I remember when it first hit me that my little boys weren’t like other kids. We were enjoying a picnic lunch with one of those Is This Fattening? mommy groups I joined in order to get away from Oprah. I noticed, with a healthy dose of fear and pride, that my sons were the only toddlers listening to grownup conversations. Perhaps this was when I ruined them forever. While other mommies comfortably traded tips on what to do when their offspring threw temper tantrums in public, I stuck out like a sore thumb, trying to find someone who could discuss foreign policy and the shit going on in Iraq.
I couldn’t relate to other moms for many reasons and always found frustration when they wanted to discuss issues that simply didn’t relate to us. For instance, Jacob and Zachary never threw tantrums in public. When they didn’t get their way, they preferred to debate or argue logically.
Don’t get me wrong – mine aren’t perfect children. Once they argued with me for a solid hour over why six year-olds should be allowed to ride bikes without helmets. They didn’t win this argument, but after enduring logic that would make a law professor proud, I put them in front of PBS and called my mom.
“What happened?” she asked, alarmed. “Did they refuse to eat your cooking again?”
“No,” I replied. “I’m devastated because I wanted our boys to be like their father, easy-going and delightful. Instead, they’re a lot like me: bold and opinionated, with what appears to be curly hair and rather large foreheads.”
“Oh,” my mother sighed, calm and sympathetic. “Don’t worry, Katie. They’re not like you. You and your hair were much worse.”
Thankfully, my boys are not obnoxious or overbearing. They are sweet and polite kids with just the right mix of intelligence, humor, and self-awareness.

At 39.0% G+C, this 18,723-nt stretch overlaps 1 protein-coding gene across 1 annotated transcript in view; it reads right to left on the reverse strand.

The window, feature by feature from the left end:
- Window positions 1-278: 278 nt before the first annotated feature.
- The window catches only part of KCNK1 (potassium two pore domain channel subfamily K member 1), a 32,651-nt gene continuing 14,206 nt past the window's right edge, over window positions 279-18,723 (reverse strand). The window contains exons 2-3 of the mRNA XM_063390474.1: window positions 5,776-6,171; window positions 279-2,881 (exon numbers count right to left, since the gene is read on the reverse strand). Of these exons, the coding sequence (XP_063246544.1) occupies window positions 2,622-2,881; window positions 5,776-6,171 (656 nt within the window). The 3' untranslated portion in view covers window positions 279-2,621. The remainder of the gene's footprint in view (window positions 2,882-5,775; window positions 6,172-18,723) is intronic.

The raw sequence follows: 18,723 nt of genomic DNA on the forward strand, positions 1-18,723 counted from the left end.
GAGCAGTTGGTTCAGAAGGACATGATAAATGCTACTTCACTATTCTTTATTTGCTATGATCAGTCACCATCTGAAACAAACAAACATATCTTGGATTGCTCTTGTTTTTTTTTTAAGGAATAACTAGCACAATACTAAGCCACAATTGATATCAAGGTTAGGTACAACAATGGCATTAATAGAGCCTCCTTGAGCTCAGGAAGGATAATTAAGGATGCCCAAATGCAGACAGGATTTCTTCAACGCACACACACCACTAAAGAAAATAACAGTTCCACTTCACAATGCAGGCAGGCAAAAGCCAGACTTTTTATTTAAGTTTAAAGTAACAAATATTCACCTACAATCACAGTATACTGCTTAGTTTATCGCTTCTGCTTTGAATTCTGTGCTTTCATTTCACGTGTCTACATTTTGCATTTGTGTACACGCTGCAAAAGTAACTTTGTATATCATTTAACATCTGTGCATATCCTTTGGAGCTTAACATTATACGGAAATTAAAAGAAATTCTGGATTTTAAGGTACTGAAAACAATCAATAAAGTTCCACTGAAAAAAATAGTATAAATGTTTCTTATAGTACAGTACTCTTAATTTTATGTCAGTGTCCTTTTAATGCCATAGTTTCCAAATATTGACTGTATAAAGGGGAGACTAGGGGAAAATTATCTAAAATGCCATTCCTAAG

But they are not normal. That’s for sure. When they were finishing elementary school, I became acutely aware of everything that set them apart from other preteens.
For instance, my children –
Left the room to blow their nose.
Got along with each other. This confounded their classmates to no end. Apparently brothers and sisters are supposed to hate each other.
Laughed during Monty Python & The Holy Grail. The fart jokes were a huge hit, so maybe we should give them one point for normal.
Never called people “gay” or “retarded.”
Rarely interrupted or annoyed the shit out of me.
Consistently said “thank-you,” “please,” and “What is John Boehner crying about today?”
Parents don’t typically admit when their kids are different. Oh sure, lofty moms proudly announce when the fifth gifted test they paid thousands of dollars to privately administer finally comes back positive. Their precious darlings can’t properly aim into a toilet or make eye contact with adults, but totally understand the ramblings of Nietzsche. That kind of different is okay, but most want their kids to fit in with other kids.
There’s no other way to explain all those grown-ups trying to score Justin Bieber concert tickets.
To a certain extent, I’m the same way. I’m not worried that my children will be ostracized because they’ve never seen the inside of a McDonald’s.
I’m worried they’ll be ostracized because they don’t even want to.
My sons never fit any particular style. Even in their Jewish day school, they stood out because they played football without shrieking. One day, we watched a video of a young girl singing a pop song about Fridays, with lyrics my two year-old niece could have written. (My niece isn’t normal, either.) Zachary watched for a few moments and said, “This is what the kids in my class listen to. They make fun of me for liking The Rolling Stones, the Beatles, and Beastie Boys.”
Jacob shrugged his shoulders. “Twenty-first century music stinks. Who wants to play a game of Texas Hold ‘Em?”
I looked at my precious boys and smiled.
“Do you mind being unusual?”
“No,” they both said. “We don’t want to be like everyone else.”
Good thing, I thought, with that same healthy dose of fear and pride.